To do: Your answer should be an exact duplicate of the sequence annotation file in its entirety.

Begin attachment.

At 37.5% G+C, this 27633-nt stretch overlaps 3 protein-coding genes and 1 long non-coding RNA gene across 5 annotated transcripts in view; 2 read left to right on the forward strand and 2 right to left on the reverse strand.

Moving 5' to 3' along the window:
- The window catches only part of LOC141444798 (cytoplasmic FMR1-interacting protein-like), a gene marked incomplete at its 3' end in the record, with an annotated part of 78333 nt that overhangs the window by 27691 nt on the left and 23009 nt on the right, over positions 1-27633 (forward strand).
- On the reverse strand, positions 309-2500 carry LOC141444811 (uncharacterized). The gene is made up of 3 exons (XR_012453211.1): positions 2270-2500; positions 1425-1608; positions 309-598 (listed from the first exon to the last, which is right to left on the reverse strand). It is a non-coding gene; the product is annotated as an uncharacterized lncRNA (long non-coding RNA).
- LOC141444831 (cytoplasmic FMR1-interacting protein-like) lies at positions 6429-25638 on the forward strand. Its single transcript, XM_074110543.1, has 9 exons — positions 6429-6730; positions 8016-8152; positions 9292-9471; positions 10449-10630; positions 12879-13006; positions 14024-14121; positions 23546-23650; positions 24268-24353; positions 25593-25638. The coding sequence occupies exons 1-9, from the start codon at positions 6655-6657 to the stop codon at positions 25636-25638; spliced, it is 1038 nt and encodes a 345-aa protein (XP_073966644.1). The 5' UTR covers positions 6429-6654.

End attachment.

At 37.5% G+C, this 27633-nt stretch overlaps 3 protein-coding genes and 1 long non-coding RNA gene across 5 annotated transcripts in view; 2 read left to right on the forward strand and 2 right to left on the reverse strand.

Moving 5' to 3' along the window:
- The window catches only part of LOC141444798 (cytoplasmic FMR1-interacting protein-like), a gene marked incomplete at its 3' end in the record, with an annotated part of 78333 nt that overhangs the window by 27691 nt on the left and 23009 nt on the right, over positions 1-27633 (forward strand).
- On the reverse strand, positions 309-2500 carry LOC141444811 (uncharacterized). The gene is made up of 3 exons (XR_012453211.1): positions 2270-2500; positions 1425-1608; positions 309-598 (listed from the first exon to the last, which is right to left on the reverse strand). It is a non-coding gene; the product is annotated as an uncharacterized lncRNA (long non-coding RNA).
- LOC141444831 (cytoplasmic FMR1-interacting protein-like) lies at positions 6429-25638 on the forward strand. Its single transcript, XM_074110543.1, has 9 exons — positions 6429-6730; positions 8016-8152; positions 9292-9471; positions 10449-10630; positions 12879-13006; positions 14024-14121; positions 23546-23650; positions 24268-24353; positions 25593-25638. The coding sequence occupies exons 1-9, from the start codon at positions 6655-6657 to the stop codon at positions 25636-25638; spliced, it is 1038 nt and encodes a 345-aa protein (XP_073966644.1). The 5' UTR covers positions 6429-6654.